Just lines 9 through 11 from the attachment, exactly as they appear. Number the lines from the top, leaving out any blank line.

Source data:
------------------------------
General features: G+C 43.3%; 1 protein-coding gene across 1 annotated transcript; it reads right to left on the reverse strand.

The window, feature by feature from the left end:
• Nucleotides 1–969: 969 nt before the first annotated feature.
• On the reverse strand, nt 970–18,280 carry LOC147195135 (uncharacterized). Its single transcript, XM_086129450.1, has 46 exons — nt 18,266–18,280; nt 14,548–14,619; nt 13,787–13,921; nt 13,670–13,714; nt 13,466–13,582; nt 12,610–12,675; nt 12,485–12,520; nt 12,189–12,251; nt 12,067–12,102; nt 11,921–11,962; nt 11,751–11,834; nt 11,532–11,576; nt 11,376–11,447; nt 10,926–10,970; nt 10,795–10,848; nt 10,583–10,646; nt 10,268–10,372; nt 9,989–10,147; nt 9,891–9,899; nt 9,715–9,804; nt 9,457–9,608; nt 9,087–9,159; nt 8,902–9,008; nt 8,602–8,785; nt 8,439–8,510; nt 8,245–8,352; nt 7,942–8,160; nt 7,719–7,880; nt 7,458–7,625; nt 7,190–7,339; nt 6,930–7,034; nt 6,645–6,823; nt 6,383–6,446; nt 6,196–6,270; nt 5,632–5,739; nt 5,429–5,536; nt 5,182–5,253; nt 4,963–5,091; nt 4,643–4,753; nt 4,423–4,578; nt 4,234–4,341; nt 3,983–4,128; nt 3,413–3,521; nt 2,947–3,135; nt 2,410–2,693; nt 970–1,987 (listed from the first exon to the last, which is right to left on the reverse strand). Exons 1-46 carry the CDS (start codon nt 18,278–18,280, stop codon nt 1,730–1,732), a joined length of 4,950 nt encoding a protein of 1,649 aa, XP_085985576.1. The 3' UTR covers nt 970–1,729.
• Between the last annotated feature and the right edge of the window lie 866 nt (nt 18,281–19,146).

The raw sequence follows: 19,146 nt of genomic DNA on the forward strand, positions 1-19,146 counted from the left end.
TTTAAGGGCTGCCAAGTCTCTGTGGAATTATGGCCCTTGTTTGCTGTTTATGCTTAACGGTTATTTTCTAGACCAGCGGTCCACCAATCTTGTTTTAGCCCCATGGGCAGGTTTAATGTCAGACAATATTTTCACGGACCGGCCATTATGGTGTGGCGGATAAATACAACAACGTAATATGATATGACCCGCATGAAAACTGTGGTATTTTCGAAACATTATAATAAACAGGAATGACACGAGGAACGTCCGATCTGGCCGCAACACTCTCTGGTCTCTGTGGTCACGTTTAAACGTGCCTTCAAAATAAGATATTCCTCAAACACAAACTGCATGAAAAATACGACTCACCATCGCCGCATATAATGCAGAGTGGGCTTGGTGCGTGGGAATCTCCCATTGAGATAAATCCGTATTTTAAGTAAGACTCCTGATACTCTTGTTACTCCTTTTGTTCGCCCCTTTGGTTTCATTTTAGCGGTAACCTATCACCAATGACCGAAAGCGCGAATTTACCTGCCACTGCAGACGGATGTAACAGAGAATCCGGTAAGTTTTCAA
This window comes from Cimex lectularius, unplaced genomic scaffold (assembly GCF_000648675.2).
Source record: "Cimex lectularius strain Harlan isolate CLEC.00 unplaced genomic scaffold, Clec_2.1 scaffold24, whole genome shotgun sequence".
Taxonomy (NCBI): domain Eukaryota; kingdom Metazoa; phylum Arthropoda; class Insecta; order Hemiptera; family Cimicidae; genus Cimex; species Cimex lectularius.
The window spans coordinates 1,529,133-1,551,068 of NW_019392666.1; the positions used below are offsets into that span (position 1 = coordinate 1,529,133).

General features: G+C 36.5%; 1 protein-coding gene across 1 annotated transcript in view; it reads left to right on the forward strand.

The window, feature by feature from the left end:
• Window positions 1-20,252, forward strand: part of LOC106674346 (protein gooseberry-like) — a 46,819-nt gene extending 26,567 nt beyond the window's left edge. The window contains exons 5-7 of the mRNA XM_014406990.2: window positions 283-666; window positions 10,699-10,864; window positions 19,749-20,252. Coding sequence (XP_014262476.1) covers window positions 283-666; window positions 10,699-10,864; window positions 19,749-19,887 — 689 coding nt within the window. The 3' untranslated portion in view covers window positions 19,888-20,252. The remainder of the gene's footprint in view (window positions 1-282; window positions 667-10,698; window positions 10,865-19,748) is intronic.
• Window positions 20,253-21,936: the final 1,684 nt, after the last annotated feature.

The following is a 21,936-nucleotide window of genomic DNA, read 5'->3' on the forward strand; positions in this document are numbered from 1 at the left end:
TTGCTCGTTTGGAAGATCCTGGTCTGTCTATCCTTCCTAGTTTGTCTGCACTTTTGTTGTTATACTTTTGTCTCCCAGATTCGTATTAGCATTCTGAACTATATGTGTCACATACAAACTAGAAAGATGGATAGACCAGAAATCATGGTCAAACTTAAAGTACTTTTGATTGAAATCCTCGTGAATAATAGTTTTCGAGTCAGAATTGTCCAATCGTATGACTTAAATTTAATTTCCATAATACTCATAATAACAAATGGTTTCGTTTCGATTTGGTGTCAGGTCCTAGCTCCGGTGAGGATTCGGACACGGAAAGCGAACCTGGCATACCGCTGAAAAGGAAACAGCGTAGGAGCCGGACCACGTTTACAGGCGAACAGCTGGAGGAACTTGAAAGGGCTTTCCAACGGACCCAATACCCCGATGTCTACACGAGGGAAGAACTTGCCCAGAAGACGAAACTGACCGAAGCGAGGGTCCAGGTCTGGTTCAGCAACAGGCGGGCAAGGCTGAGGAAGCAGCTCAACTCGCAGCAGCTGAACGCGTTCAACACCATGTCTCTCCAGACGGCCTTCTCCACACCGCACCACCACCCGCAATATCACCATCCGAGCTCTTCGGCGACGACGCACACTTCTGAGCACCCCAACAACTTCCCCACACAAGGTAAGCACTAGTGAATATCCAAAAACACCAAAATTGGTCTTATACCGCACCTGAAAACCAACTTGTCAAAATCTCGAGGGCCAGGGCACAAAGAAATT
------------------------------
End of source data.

Source record: "Cimex lectularius strain Harlan isolate CLEC.00 unplaced genomic scaffold, Clec_2.1 scaffold24, whole genome shotgun sequence".
Taxonomy (NCBI): domain Eukaryota; kingdom Metazoa; phylum Arthropoda; class Insecta; order Hemiptera; family Cimicidae; genus Cimex; species Cimex lectularius.
The window spans coordinates 1,529,133-1,551,068 of NW_019392666.1; the positions used below are offsets into that span (position 1 = coordinate 1,529,133).